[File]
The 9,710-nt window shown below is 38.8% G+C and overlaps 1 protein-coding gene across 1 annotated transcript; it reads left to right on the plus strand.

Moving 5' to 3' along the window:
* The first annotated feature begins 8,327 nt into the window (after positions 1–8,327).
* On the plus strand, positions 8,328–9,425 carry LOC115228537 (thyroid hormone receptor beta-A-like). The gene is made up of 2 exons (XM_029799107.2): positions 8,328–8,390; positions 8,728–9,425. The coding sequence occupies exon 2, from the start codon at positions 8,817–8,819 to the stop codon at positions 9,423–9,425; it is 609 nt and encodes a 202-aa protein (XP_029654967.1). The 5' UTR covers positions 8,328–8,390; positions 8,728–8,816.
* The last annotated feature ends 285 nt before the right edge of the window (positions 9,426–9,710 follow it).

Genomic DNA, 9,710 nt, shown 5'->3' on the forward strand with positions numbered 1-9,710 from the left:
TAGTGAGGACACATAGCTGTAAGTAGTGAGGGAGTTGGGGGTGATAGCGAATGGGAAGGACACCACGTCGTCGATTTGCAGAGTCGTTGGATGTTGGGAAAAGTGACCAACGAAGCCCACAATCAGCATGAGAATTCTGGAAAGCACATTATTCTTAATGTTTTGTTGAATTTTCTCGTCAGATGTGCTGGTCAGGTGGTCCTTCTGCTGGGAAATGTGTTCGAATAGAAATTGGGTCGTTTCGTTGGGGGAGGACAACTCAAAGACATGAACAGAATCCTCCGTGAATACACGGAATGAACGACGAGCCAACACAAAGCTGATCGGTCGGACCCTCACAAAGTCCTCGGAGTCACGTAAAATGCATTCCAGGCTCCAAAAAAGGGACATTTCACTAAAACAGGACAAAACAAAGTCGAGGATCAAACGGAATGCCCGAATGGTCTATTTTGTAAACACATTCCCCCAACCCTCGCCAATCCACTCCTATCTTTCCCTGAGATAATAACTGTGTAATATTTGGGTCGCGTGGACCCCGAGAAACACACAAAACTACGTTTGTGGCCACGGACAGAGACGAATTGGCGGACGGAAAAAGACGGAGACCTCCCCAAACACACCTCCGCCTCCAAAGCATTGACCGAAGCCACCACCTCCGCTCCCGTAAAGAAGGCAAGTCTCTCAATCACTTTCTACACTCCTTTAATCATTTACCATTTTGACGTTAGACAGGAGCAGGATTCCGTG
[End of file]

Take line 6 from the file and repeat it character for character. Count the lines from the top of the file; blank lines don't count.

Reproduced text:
Genomic DNA, 9,710 nt, shown 5'->3' on the forward strand with positions numbered 1-9,710 from the left: